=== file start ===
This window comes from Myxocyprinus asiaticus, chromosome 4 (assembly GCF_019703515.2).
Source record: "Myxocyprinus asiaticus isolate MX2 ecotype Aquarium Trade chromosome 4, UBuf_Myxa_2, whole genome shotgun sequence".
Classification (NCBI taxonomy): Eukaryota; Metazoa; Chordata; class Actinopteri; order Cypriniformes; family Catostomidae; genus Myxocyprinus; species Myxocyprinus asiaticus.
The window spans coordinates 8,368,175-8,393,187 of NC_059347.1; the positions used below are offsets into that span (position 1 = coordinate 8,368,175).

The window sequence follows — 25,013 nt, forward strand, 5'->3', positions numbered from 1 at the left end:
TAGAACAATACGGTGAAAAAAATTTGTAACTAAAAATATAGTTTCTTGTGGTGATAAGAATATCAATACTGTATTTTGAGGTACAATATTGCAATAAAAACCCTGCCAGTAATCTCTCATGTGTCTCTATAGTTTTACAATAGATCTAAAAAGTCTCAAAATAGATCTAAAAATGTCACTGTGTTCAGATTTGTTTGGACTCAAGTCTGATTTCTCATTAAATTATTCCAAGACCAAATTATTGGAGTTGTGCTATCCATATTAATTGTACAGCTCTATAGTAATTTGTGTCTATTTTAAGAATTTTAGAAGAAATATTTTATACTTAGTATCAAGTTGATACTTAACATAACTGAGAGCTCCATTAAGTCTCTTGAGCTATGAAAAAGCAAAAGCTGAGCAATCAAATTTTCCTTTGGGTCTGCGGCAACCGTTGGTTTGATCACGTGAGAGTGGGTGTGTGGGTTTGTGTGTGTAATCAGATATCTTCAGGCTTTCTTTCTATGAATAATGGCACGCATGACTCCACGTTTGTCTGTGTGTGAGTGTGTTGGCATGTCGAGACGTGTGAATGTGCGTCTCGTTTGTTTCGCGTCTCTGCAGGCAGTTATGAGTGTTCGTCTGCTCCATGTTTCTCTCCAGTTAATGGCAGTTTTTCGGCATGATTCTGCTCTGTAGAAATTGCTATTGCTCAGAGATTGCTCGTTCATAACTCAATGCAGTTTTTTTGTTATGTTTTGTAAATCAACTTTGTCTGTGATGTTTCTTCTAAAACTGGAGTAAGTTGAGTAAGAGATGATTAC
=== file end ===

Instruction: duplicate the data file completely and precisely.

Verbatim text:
This window comes from Myxocyprinus asiaticus, chromosome 4 (assembly GCF_019703515.2).
Source record: "Myxocyprinus asiaticus isolate MX2 ecotype Aquarium Trade chromosome 4, UBuf_Myxa_2, whole genome shotgun sequence".
Classification (NCBI taxonomy): Eukaryota; Metazoa; Chordata; class Actinopteri; order Cypriniformes; family Catostomidae; genus Myxocyprinus; species Myxocyprinus asiaticus.
The window spans coordinates 8,368,175-8,393,187 of NC_059347.1; the positions used below are offsets into that span (position 1 = coordinate 8,368,175).

The window sequence follows — 25,013 nt, forward strand, 5'->3', positions numbered from 1 at the left end:
TAGAACAATACGGTGAAAAAAATTTGTAACTAAAAATATAGTTTCTTGTGGTGATAAGAATATCAATACTGTATTTTGAGGTACAATATTGCAATAAAAACCCTGCCAGTAATCTCTCATGTGTCTCTATAGTTTTACAATAGATCTAAAAAGTCTCAAAATAGATCTAAAAATGTCACTGTGTTCAGATTTGTTTGGACTCAAGTCTGATTTCTCATTAAATTATTCCAAGACCAAATTATTGGAGTTGTGCTATCCATATTAATTGTACAGCTCTATAGTAATTTGTGTCTATTTTAAGAATTTTAGAAGAAATATTTTATACTTAGTATCAAGTTGATACTTAACATAACTGAGAGCTCCATTAAGTCTCTTGAGCTATGAAAAAGCAAAAGCTGAGCAATCAAATTTTCCTTTGGGTCTGCGGCAACCGTTGGTTTGATCACGTGAGAGTGGGTGTGTGGGTTTGTGTGTGTAATCAGATATCTTCAGGCTTTCTTTCTATGAATAATGGCACGCATGACTCCACGTTTGTCTGTGTGTGAGTGTGTTGGCATGTCGAGACGTGTGAATGTGCGTCTCGTTTGTTTCGCGTCTCTGCAGGCAGTTATGAGTGTTCGTCTGCTCCATGTTTCTCTCCAGTTAATGGCAGTTTTTCGGCATGATTCTGCTCTGTAGAAATTGCTATTGCTCAGAGATTGCTCGTTCATAACTCAATGCAGTTTTTTTGTTATGTTTTGTAAATCAACTTTGTCTGTGATGTTTCTTCTAAAACTGGAGTAAGTTGAGTAAGAGATGATTAC